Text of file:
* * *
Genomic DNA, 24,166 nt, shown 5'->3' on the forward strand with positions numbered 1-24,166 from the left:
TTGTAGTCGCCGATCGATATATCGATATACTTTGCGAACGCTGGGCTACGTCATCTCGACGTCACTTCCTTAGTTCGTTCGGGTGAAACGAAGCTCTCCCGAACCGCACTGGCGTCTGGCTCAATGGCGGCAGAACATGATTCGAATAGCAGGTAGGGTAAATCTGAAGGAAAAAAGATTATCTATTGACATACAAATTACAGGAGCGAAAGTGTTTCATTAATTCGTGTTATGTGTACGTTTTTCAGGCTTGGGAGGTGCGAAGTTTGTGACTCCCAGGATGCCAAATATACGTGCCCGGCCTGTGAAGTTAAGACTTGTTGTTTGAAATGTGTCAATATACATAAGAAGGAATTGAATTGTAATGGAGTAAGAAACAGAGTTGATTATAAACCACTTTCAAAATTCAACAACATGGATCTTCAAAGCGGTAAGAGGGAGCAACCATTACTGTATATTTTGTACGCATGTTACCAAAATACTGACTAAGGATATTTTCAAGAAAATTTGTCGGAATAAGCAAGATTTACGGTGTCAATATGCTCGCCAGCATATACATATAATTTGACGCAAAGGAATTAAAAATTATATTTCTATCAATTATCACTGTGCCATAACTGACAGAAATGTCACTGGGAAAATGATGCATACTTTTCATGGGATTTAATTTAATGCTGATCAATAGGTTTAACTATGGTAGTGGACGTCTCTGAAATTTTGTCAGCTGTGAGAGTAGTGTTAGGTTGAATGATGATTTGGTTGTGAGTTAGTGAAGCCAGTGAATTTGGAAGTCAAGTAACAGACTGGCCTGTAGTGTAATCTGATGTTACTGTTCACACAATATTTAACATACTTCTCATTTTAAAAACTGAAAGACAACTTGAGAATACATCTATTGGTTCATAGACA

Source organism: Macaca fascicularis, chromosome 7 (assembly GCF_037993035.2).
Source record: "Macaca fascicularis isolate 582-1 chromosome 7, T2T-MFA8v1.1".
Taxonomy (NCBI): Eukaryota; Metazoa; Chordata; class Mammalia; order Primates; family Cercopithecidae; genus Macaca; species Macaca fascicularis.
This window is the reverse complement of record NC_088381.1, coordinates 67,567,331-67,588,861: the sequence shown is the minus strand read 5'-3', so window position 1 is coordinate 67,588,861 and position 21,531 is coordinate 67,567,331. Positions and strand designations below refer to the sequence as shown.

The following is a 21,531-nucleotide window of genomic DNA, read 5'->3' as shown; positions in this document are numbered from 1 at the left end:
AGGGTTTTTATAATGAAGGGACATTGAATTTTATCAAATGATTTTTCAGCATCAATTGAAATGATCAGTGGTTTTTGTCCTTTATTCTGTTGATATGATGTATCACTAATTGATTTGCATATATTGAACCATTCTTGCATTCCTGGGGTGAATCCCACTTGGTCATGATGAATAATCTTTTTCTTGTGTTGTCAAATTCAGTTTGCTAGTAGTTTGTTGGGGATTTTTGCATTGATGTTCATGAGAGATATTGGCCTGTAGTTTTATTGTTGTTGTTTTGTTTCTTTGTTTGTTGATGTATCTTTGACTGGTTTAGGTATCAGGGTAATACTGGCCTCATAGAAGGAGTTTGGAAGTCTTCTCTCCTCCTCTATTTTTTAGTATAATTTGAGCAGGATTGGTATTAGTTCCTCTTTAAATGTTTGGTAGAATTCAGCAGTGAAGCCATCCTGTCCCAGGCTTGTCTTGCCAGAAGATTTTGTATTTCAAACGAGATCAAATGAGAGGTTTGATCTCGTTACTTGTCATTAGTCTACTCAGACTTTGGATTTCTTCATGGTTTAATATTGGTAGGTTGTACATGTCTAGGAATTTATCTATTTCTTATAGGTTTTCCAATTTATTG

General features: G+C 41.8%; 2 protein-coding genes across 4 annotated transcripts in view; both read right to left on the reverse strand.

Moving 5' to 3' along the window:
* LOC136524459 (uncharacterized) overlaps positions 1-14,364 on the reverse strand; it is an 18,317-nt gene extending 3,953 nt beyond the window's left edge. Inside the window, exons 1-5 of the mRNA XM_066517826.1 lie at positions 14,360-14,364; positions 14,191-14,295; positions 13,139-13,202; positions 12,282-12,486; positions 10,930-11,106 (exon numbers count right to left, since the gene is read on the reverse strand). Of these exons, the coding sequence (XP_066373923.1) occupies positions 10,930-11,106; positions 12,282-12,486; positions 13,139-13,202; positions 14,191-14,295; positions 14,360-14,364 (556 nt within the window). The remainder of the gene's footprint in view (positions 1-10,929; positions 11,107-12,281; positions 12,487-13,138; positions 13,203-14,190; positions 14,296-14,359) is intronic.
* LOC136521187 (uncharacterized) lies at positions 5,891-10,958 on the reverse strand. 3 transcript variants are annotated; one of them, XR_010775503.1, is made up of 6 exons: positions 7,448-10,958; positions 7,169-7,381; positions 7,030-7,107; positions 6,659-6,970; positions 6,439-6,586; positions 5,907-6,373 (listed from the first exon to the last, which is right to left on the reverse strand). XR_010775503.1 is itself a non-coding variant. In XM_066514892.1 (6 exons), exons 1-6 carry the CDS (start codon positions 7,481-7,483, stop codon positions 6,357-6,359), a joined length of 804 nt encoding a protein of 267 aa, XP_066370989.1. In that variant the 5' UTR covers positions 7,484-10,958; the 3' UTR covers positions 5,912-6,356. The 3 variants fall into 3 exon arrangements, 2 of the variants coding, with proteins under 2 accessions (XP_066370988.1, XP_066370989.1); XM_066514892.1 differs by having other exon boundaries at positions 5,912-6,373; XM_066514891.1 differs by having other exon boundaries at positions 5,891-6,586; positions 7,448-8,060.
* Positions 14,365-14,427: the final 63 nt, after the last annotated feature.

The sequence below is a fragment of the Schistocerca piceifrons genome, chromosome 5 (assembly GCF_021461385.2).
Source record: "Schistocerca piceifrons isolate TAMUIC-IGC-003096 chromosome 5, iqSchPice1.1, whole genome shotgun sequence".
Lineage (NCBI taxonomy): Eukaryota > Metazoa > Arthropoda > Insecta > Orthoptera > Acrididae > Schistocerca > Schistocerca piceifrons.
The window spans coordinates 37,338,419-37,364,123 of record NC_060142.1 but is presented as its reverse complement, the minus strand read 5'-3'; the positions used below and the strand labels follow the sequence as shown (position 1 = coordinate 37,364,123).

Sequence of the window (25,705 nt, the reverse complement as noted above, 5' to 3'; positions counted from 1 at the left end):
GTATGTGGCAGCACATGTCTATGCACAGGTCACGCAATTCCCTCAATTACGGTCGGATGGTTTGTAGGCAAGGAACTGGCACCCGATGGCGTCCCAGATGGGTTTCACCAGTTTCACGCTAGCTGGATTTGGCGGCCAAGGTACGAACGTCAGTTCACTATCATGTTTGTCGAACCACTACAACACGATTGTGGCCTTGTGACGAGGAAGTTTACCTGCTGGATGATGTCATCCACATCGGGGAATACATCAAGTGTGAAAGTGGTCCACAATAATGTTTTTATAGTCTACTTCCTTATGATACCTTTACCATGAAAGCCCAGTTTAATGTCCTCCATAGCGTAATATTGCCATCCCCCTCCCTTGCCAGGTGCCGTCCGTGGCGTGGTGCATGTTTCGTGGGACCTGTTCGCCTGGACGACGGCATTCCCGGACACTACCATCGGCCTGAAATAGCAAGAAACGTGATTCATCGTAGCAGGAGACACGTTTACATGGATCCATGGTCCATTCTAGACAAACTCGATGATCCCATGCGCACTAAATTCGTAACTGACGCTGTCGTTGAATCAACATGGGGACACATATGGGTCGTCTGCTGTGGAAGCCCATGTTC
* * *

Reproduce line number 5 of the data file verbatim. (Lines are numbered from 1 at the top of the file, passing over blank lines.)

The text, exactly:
Taxonomy (NCBI): Eukaryota; Metazoa; Chordata; class Mammalia; order Primates; family Cercopithecidae; genus Macaca; species Macaca fascicularis.